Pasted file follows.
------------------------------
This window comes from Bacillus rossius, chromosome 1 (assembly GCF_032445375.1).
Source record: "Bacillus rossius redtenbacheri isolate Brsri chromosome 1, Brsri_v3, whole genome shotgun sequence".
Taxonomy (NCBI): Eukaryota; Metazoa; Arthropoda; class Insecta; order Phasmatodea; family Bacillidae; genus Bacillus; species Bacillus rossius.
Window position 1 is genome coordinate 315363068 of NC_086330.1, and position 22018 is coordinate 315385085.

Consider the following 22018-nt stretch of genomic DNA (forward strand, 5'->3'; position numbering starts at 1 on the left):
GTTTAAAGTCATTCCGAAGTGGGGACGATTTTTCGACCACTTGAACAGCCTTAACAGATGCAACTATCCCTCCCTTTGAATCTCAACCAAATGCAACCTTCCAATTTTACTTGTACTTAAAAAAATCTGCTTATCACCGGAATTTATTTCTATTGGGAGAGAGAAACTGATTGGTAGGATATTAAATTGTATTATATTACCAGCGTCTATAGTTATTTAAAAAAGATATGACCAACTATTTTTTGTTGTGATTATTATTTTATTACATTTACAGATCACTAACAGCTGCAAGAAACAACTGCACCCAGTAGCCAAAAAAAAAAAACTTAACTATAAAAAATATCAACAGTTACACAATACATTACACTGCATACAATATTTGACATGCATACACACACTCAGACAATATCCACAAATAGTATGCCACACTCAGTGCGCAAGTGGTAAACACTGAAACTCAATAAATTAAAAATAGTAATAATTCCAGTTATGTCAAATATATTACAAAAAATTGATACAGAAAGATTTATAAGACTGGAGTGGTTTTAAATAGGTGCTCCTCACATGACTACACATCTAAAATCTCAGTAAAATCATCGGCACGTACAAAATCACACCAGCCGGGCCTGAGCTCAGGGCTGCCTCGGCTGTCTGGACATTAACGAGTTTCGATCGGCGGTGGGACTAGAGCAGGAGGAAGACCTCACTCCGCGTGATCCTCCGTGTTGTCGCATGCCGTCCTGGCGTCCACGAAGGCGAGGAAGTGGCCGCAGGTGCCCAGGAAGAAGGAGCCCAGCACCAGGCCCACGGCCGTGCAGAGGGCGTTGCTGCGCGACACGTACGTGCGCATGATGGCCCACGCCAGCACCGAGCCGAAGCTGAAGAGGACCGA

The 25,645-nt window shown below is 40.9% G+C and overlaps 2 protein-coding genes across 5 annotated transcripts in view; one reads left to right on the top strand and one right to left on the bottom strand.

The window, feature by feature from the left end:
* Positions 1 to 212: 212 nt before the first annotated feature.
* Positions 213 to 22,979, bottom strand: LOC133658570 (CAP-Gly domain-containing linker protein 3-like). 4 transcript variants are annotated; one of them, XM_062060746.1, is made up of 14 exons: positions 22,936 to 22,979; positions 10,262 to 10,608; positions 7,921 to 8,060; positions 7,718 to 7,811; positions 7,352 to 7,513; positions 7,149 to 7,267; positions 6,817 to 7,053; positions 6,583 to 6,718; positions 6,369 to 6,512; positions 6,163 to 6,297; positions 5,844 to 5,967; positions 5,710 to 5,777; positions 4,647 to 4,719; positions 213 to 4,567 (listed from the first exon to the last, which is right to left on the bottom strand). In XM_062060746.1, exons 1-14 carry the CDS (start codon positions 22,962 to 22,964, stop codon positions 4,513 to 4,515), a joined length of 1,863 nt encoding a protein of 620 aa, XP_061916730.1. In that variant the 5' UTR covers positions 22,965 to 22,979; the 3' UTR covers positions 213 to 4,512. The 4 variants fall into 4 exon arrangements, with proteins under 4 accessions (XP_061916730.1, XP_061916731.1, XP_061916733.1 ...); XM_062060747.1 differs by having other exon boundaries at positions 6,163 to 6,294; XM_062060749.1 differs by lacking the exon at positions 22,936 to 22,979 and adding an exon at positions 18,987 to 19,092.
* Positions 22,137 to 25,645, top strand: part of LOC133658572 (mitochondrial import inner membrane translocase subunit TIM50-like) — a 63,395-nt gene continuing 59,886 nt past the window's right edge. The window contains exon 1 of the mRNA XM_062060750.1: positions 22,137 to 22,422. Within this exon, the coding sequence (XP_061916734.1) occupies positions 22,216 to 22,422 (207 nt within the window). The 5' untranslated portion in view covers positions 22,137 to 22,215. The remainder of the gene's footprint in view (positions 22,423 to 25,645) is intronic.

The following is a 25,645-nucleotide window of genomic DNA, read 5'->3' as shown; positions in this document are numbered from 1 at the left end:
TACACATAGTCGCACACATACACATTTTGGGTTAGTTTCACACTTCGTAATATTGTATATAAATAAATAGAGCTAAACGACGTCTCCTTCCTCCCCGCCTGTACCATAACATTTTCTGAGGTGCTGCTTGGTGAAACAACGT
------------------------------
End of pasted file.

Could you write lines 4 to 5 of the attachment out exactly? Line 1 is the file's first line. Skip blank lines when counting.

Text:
Window position 1 is genome coordinate 315363068 of NC_086330.1, and position 22018 is coordinate 315385085.

Consider the following 22018-nt stretch of genomic DNA (forward strand, 5'->3'; position numbering starts at 1 on the left):